I’ve arrived in Dublin. Overwhelmed is the only way to describe how I feel. I haven’t slept in over 24 hours, but I’m not tired. I have so much take care of, but I seem to be getting along alright.
I’ve found some people who asked me to live with them, and they’ve got some leads on some houses, so hopefully it works out. It’s a little scary to commit to roommates when you barely even know their names, but I think it will be good.
I feel like I’ve stepped in a time warp. Grafton Street hasn’t changed a bit in the six years since I was here. I’m amazed at how familiar Trinity’s campus feels. Most of the students haven’t arrived yet, so the place is pretty much a tourist zone.
This morning, I hadn’t been in the city five minutes when a guy asked me for directions. At least I look like I belong even if I have no clue what I’m doing.
It’s extremely windy today – I’ve already had to chase my fedora across the quad – but it’s sunny. The drastic temperature drop compared to home makes me wish I’d brought warmer clothes.
I plan to register for classes tomorrow and hopefully we’ll be able to sign a lease. Then I can really start to settle in. Right now I’m just kind of in limbo waiting for my life here to get started.
I recently had the pleasure of reading Yes Means Yes: Visions of Female Sexual Power & A World Without Rape. It changed my life. Everyone should read this book.
It’s a collection of essays about rape culture, touching on every topic from racism and incest to female torturers and ideas about masculinity. The spectrum of experiences and perspectives represented are vast, and I think everyone can relate to at least a few of the realities presented.
To paraphrase Latoya Peterson in The Not Rape Epidemic, we all have our own “not rape” story.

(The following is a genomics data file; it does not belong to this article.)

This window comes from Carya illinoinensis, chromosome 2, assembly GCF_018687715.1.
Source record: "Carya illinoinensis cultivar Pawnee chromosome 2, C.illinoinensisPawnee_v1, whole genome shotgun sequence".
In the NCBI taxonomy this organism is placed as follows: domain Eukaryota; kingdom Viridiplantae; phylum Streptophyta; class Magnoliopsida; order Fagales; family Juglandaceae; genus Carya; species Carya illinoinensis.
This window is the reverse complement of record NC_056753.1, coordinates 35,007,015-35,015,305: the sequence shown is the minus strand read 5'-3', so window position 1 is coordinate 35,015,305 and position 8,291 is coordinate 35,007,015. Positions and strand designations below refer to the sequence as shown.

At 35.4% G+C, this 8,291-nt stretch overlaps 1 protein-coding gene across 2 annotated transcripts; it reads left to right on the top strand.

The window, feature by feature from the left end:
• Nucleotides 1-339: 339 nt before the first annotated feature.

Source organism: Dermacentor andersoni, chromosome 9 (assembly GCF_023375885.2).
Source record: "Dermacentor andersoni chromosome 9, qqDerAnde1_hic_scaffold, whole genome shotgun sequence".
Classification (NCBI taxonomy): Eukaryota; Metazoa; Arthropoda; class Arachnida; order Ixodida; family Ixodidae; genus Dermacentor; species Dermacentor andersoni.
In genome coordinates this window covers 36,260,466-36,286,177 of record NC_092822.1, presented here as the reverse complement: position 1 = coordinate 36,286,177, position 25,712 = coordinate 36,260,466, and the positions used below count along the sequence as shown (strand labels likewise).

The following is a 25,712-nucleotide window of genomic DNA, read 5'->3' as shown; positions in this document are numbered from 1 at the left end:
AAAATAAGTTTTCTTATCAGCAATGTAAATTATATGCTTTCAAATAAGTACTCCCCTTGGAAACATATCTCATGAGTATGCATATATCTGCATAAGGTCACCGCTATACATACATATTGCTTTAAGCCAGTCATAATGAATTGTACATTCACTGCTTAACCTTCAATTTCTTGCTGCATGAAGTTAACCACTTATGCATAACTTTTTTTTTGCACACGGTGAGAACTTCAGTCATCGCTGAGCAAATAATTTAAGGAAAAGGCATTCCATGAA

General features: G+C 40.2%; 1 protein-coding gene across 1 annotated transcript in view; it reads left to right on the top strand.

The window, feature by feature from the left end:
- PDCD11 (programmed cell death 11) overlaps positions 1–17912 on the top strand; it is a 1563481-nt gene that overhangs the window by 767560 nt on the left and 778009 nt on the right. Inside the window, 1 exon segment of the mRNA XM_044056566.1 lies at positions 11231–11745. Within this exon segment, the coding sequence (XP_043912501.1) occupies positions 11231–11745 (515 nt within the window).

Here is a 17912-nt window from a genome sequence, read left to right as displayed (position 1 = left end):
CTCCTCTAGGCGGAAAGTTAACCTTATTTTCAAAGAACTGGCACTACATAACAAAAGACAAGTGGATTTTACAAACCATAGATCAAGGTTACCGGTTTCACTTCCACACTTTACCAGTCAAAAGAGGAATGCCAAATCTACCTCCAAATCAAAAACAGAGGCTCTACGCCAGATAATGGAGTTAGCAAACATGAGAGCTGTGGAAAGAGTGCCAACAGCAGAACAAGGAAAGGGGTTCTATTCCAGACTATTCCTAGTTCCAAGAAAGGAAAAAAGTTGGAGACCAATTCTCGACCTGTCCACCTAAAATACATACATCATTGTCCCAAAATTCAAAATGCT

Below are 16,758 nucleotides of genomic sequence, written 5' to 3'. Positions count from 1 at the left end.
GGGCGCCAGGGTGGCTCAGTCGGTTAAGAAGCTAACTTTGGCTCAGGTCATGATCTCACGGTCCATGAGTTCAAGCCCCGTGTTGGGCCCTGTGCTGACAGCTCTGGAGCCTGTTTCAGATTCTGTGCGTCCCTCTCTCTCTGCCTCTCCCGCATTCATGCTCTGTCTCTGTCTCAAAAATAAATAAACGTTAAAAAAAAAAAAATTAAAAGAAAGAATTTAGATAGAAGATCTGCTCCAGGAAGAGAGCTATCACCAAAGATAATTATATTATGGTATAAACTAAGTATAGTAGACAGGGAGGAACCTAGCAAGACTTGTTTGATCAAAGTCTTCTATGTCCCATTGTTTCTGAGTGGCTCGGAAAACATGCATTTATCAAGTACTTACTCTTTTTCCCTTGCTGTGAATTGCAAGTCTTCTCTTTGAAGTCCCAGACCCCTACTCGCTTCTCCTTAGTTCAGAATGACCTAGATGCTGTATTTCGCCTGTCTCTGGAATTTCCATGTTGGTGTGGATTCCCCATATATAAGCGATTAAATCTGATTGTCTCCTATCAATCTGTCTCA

Yes Means Yes encourages readers to enthusiastically and shamelessly claim the sexual pleasure they want and deserve without seeking the approval of others. Perceptions of “proper” women’s relationships with sexuality and their bodies are turned on their head in these touching, thought-provoking pieces.
Rather than blaming men or taking them out of the equation altogether, as so much feminist literature is accused of doing, this book embraces males as part of the solution. A few of the essays are even written by men.
Reading this book was like having every conversation I’ve had or article I’ve read about rape culture pushed just beyond what I previously knew to be true and bundled into a neat, easy-to-digest package.
Working to end sexual violence can often feel like a losing battle. Each day, we hear new stories of rape and encounter challenges from closed-minded individuals who don’t want to understand the root of the problem and aren’t willing to unite in making our world safer for everyone.
Books like this remind us that we aren’t alone, and that change, though slow and painful, is possible. Only through successfully challenging accepted attitudes and behaviours toward consent and sexuality will rape culture and sexual violence become things of the past.